My Year in Jeddah, Saudi Arabia and, 30 days solitary confinement

Single women from other countries were not allowed in Jeddah at the time I went in the 80’s. I received a visa only after my coach from when I was on the U.S. Parachute Team and I got married. He was a jet pilot and was offered a job flying for a Greek – Saudi construction company.

I knew very little about what it would be like for a woman in Saudia Arabia at this time.

When I arrived in Jeddah, it was after I had been traveling quite a bit and also competing at the World Parachute meet in Zagreb, Yugoslavia. I was used to traveling and entering different countries.

But, Jeddah was different. It felt like I was not accepted – something about the energy. After getting my luggage, we went to where where our car was waiting, but the driver would not let me sit with my husband. As all women here, I had to sit in the back.

What a head-trip – it really does make one feel demeaning and unworthy.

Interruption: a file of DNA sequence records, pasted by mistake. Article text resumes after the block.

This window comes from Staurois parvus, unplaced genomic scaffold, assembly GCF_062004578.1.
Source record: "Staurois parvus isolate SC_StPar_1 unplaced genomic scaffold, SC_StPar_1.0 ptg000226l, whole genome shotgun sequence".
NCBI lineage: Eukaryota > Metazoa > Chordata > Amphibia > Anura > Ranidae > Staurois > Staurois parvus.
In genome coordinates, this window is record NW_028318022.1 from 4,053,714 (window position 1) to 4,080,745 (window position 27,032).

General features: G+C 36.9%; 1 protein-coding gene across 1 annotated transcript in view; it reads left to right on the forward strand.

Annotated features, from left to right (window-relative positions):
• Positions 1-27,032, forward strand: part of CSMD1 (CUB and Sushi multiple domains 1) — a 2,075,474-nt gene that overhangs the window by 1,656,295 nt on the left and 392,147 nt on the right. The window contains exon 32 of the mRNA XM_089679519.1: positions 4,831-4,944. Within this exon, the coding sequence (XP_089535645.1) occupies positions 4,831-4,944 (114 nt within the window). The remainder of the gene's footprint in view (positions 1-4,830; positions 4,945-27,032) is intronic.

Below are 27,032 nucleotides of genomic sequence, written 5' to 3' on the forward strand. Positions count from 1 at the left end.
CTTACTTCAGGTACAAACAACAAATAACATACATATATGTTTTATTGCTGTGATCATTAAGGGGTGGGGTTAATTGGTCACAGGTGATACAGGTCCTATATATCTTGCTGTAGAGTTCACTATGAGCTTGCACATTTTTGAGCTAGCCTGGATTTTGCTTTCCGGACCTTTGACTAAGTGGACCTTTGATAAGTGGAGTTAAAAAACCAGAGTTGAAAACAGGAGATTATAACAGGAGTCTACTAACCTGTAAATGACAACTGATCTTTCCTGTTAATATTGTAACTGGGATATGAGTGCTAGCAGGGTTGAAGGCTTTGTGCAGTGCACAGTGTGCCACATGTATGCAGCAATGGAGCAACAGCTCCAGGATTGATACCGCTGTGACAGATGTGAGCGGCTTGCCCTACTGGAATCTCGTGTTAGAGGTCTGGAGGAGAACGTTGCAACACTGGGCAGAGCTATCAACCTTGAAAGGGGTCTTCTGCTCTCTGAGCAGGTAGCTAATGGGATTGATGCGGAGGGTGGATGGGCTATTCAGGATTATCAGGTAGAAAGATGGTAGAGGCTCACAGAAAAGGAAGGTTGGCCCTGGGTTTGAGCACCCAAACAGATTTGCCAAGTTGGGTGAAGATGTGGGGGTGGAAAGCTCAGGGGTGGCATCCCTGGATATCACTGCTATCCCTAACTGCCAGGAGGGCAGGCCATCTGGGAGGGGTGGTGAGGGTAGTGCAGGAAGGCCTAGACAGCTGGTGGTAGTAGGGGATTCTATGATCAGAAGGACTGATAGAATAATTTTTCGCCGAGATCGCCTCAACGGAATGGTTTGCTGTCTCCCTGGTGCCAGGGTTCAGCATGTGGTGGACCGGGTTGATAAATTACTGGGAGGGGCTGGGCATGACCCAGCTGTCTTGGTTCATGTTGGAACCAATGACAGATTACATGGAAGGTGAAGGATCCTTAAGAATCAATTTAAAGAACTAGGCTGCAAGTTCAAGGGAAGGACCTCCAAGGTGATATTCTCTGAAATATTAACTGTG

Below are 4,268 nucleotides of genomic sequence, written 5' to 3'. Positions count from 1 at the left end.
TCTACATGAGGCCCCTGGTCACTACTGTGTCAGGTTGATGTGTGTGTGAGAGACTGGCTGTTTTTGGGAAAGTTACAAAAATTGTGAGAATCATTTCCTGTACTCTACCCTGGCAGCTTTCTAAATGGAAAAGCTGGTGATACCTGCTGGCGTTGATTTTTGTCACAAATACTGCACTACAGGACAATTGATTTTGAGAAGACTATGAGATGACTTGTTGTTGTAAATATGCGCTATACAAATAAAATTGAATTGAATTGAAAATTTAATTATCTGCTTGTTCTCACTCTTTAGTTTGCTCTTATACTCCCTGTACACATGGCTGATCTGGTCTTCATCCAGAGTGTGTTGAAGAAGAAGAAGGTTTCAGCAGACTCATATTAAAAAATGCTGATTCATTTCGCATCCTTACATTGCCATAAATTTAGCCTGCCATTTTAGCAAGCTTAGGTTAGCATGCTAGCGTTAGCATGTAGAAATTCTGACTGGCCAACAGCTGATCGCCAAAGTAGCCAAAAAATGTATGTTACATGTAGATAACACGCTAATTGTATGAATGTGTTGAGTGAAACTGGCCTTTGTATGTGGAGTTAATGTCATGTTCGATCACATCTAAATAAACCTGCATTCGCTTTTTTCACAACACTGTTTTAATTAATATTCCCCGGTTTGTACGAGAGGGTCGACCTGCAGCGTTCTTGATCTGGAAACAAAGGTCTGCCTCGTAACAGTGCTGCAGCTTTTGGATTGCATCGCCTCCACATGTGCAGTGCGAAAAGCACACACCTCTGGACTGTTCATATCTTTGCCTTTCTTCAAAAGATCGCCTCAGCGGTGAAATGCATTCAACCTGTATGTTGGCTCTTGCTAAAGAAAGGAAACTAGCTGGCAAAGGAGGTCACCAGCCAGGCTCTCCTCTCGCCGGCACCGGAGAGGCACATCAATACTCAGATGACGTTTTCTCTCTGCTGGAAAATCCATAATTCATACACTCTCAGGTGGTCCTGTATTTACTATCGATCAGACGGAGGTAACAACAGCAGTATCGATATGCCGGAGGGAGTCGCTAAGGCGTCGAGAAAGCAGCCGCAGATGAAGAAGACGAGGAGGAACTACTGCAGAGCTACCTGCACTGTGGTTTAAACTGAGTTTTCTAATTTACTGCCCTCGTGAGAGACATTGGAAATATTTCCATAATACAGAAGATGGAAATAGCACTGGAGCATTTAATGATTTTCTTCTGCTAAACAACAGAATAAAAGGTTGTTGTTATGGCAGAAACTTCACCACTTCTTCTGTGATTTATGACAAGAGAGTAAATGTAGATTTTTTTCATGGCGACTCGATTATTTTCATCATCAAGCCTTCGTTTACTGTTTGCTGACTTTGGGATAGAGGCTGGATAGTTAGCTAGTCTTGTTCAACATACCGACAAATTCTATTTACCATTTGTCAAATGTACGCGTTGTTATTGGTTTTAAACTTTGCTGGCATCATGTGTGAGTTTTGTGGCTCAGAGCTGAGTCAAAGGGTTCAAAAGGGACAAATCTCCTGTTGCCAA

As we drove through the streets to our apartment, I felt like I was in Biblical times. The city was a maze of walls and streets. New buildings were being built everywhere. Workers were climbing up high-rise buildings on flimsy scaffolding held together with ropes and wood. Piles of rubbish from construction was piled high at every turn. This scene was intermixed with new Mercedes, BMW’s and Land Rovers that were stuck along the road here and there, like they were broke down for some reason or out of gas – whatever. Here you saw goats, dogs or animals living in the cars or just being trashed.

And, I did not see any women!

All the way from the airport through the city streets, it was men. Men with men. I wondered where all the women where. My coach informed me that you mostly only see women at the souk.

We arrived at our compound, however, we were not in an American compound or any International community. The company my coach was flying for was a private company with no U.S. or international workers. We were given a little apartment within the Saudi compound. This was a huge disadvantage, as we had no one to “be with.” We had none of the niceties that the Amercian compounds had like a movie hall, swimming pools, things to do, picnics and bar-be-que’s and “FUN.”